Kabuki Master Monko Ryuji Shared the Traditional Culture with the Students of Jing Jhong Elementary School

2019.9.9

September 9, 2019

Education Department/ Tourism and Information Department

        First time being invited to Taiwan, traditional Japanese dance master Monko Ryuji left for Jing Jhong Elementary School to exchange Japanese cultures with the students today after he checked his schedule for Sep.7 and Spe.8. With the assistance of the interpreter, Master Monko gave an introduction to different types of traditional Japanese dance to the students, such as lion dance, samurai move, and kabuki (onnagata) which he showed on stage during the Taiwan-Japan exchange performance in Hotel Maison de Chine on Sep.7. All of the students found it special that Master Monko was wearing kimono.

        ‘It was our honor to have Master Monko Ryuji from Japan here,’ said Yang Xun-Kai, Principal of Jing Jhong Elementary School. ‘People in the school were thus able to exchange with him and ask questions about performance and training. This helped the exchange of Taiwanese and Japanese cultures.’

        ‘It is my first time visiting Taiwan,’ claimed Monko Ryuji. ‘Taiwanese people are friendly and it makes my heart touched.’ Monko told the students that he was an orphan and his childhood wish was to meet his biological family. He dedicates himself to dance and performance and hopes the students will discover as well as dedicate themselves to what they really love.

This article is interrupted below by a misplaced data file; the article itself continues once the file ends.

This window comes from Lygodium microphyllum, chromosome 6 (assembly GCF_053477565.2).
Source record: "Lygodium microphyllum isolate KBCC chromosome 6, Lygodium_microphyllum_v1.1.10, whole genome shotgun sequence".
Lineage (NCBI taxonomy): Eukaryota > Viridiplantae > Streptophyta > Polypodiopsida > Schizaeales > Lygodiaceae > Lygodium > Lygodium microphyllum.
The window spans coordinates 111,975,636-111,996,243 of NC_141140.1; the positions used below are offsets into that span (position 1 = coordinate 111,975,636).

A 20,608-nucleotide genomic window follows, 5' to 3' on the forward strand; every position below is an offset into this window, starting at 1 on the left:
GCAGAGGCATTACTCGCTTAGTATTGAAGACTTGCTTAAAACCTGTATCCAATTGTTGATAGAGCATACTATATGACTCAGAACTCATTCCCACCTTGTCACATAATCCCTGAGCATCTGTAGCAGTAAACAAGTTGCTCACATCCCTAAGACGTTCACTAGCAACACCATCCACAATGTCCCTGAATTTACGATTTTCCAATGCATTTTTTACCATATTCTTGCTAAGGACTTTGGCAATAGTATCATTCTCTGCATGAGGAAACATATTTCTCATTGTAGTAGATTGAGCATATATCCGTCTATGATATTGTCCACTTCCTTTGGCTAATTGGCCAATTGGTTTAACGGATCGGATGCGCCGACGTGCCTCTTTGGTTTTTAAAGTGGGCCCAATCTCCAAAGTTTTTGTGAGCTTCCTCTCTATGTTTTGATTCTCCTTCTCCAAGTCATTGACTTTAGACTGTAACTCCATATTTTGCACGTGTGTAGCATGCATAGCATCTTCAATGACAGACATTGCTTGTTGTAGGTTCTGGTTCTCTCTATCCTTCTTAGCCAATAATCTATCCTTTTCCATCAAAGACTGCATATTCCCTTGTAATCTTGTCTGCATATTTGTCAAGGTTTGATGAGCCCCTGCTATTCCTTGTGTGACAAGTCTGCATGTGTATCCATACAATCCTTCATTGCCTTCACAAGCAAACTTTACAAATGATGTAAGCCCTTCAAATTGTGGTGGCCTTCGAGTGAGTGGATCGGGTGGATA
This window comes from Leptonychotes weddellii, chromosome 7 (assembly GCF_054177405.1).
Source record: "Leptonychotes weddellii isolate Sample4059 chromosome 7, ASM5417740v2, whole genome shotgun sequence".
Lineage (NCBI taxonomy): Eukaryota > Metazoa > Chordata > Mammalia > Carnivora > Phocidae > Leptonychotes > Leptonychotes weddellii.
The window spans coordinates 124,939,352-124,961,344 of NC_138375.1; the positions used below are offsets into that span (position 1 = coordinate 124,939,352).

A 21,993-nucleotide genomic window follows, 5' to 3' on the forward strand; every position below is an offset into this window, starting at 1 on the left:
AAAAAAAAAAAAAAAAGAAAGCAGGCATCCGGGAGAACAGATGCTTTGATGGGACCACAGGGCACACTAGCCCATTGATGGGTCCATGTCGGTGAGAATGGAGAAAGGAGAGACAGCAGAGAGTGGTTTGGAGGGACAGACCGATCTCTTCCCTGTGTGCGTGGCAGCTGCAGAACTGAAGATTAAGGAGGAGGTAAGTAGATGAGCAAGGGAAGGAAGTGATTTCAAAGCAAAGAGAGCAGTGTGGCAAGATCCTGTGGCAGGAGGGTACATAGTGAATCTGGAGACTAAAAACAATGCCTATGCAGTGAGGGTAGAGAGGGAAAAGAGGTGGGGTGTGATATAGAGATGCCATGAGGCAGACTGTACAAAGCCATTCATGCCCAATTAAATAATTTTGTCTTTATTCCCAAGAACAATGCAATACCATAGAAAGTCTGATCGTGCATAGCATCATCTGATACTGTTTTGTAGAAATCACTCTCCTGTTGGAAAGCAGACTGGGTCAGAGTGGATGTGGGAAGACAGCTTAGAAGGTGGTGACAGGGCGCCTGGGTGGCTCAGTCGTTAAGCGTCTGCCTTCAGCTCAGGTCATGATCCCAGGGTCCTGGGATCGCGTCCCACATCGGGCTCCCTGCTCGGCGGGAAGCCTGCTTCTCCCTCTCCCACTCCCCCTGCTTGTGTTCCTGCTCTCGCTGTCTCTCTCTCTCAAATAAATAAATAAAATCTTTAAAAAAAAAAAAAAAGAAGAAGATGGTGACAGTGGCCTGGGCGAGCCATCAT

At first, Master Monko introduced a few different types of traditional Japanese dance through videos. He was glad to know that the students could recognize him dressing up as a woman in the video of him performing. Wearing kimono, Monko showed some moves of otokogata and onnagata to the students. ‘Turn your feet into the shape T after taking back your opening legs, and your head has to stay still after moving horizontally,’ he said humorously. The students also imitated the moves of Master Monko, which made everyone burst out laughing.

        ‘Special thanks to Lin Hui-Yu, President of Japan-Taiwan Art Exchange Association, and Song Man-Jin, General Manager of Maison de Chine,’ indicates Jin Jhong Elementary School. ‘Master Monko Ryuji could hence come to exchange cultures with us and the school was able to experience the value of this Japanese culture.’ As a traditional art in Japan, Kabuki has been traced back to the 17th century, which was during Edo period. It was regarded as an intangible cultural heritage by UNESCO in 2005. Women weren’t allowed to take a role in a play during early Edo period, so men as women on stage became a classic type of performance. It is a precious experience that Monko Ryuji came to Jin Jhong Elementary School for the exchange with the students during his first visit in Taiwan..

Latest update:2019/9/10 上午 08:35:00